Abe Koogler’s New Play Is an Ode to Intense Culinary Experiences

Abe Koogler didn’t grow up going to many restaurants. He was raised on Vashon Island, Wash. — sparse and bucolic with an artsy populace, a few miles southwest of Seattle — in a house without a TV, where meals were mostly eaten at home, his free time spent fashioning handmade puppets onto chopsticks.

So when he moved to New York, a city with restaurants on virtually every corner, he found the hustle and bustle of Manhattan’s highbrow establishments fascinating.

“Living in New York, you walk by all these highly curated, beautiful, warm spaces where people are in the middle of this intense culinary experience,” Koogler said on a rainy afternoon in Midtown Manhattan. “And I like looking at these windows and imagining what it’s like for the people inside.”

“A lot of it is being fascinated and not knowing why,” he added.

Koogler, 39, is known for his darkly comedic plays about labor-intensive jobs in, for example, package inventory centers and slaughterhouses. Works about work. His latest, “Staff Meal,” about a beloved restaurant with a mysterious owner, has a similar setting (much of the story takes place in the prepping of food and serving of drinks) but with a notable diversion from his previous productions: Here is a job where the employees enjoy their work. In fact, they revere it.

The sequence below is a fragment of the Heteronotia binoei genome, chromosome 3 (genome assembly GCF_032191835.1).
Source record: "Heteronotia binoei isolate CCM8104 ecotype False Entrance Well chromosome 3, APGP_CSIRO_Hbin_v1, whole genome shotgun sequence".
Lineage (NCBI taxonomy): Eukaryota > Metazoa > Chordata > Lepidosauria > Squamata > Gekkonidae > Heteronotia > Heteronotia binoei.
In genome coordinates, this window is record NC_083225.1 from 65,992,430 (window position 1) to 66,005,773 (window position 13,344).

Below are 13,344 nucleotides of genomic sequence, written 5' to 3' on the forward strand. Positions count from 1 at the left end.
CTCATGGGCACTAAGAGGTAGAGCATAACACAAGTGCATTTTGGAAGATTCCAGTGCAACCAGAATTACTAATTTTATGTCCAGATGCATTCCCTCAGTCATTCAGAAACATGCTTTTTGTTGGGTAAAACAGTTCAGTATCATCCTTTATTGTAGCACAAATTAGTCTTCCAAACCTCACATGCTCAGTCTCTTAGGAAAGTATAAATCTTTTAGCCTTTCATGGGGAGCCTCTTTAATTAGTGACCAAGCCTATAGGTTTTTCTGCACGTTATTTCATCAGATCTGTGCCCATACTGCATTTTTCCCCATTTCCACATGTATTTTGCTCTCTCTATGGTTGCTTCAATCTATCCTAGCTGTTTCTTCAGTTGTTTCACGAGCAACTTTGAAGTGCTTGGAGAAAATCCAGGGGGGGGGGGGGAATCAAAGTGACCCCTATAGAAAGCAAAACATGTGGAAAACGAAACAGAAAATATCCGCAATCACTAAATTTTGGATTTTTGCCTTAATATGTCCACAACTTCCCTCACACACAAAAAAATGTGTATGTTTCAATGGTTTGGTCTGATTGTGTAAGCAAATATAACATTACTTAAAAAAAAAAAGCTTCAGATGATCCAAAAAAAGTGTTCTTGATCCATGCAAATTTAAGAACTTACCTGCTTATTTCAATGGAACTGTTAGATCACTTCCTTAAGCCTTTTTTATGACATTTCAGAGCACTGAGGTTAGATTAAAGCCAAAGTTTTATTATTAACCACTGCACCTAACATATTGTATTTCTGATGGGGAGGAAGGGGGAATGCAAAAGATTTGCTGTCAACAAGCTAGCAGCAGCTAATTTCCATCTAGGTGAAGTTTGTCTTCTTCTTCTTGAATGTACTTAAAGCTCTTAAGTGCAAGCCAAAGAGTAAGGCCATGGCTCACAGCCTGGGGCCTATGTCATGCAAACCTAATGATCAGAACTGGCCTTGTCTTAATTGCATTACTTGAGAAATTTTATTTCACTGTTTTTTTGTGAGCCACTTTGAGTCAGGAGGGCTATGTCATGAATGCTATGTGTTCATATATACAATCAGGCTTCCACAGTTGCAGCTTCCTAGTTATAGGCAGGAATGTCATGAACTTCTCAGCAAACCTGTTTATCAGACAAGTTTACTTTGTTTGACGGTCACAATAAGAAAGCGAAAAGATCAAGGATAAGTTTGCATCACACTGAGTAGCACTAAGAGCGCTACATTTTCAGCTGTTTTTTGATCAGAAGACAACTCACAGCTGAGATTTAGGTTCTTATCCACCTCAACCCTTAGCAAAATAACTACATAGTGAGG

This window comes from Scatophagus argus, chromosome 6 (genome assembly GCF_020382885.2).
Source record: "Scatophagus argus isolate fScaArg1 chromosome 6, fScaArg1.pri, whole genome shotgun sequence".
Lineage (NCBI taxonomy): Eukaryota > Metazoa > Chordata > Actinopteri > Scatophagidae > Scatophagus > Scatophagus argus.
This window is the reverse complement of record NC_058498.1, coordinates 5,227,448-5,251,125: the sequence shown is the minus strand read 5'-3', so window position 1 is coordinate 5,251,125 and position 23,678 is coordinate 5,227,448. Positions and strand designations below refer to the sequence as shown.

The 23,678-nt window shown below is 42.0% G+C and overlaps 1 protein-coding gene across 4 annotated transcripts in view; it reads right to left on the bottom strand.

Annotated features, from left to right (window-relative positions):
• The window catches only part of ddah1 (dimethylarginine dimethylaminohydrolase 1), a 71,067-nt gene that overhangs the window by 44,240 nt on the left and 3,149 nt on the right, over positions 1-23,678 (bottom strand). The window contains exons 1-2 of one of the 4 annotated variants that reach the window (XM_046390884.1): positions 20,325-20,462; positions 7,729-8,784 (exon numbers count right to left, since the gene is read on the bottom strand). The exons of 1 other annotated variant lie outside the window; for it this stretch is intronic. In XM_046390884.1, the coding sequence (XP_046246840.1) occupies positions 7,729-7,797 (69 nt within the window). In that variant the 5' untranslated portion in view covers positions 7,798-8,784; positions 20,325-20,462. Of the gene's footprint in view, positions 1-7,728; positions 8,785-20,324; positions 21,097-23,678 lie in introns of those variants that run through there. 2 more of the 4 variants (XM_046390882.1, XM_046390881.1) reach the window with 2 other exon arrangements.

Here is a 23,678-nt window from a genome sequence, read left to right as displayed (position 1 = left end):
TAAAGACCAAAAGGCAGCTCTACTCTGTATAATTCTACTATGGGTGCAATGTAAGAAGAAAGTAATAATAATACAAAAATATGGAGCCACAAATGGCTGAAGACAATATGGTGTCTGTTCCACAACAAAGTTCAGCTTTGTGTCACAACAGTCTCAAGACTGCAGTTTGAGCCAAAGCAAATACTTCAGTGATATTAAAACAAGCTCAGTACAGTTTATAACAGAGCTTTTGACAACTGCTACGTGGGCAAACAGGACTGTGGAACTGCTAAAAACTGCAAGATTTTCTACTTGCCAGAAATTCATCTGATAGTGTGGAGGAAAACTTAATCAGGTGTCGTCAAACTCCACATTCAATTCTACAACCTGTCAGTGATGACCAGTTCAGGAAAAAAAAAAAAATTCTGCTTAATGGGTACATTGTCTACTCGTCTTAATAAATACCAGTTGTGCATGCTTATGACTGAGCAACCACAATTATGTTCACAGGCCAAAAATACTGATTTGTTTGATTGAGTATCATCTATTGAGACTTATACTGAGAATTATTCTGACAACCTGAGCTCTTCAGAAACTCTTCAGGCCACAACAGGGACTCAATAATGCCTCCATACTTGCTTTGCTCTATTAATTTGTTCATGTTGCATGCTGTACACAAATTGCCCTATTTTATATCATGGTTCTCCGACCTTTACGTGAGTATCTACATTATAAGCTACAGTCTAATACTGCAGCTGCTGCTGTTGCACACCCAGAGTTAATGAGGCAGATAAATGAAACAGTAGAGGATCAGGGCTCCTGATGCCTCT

The restaurant’s culture of veneration for food, wine and care-taking nods to Danny Meyer’s hospitality manifesto, “Setting the Table,” and though the play, which opens on April 28 at Playwrights Horizons, begins as a familiar meet-cute, it “progressively gets weirder and weirder,” said the show’s director, Morgan Green.

After first reading the script, she wondered, “How the hell do you stage it?”

“I was really excited about this down-the-rabbit-hole feeling,” she said, and about mapping out “that trajectory.”

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